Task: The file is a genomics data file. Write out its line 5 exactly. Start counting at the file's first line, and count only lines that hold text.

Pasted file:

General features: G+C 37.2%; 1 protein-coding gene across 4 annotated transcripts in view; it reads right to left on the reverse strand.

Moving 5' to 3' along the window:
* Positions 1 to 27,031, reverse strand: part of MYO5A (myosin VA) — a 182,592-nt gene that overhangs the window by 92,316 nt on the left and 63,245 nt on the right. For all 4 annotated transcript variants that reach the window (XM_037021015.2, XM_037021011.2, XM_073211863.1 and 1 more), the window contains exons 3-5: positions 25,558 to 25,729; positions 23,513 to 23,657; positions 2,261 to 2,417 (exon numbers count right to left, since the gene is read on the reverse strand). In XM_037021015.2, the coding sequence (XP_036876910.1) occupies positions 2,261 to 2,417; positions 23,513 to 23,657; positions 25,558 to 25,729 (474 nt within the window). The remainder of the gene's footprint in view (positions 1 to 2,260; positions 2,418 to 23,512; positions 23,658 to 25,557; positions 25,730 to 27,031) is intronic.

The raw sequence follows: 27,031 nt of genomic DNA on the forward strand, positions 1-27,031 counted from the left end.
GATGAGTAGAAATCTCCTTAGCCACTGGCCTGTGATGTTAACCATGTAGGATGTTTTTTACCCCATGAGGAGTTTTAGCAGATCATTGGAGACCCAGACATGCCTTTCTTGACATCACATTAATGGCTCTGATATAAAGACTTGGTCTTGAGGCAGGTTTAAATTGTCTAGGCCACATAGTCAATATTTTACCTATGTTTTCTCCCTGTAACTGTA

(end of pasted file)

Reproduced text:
GATGAGTAGAAATCTCCTTAGCCACTGGCCTGTGATGTTAACCATGTAGGATGTTTTTTACCCCATGAGGAGTTTTAGCAGATCATTGGAGACCCAGACATGCCTTTCTTGACATCACATTAATGGCTCTGATATAAAGACTTGGTCTTGAGGCAGGTTTAAATTGTCTAGGCCACATAGTCAATATTTTACCTATGTTTTCTCCCTGTAACTGTA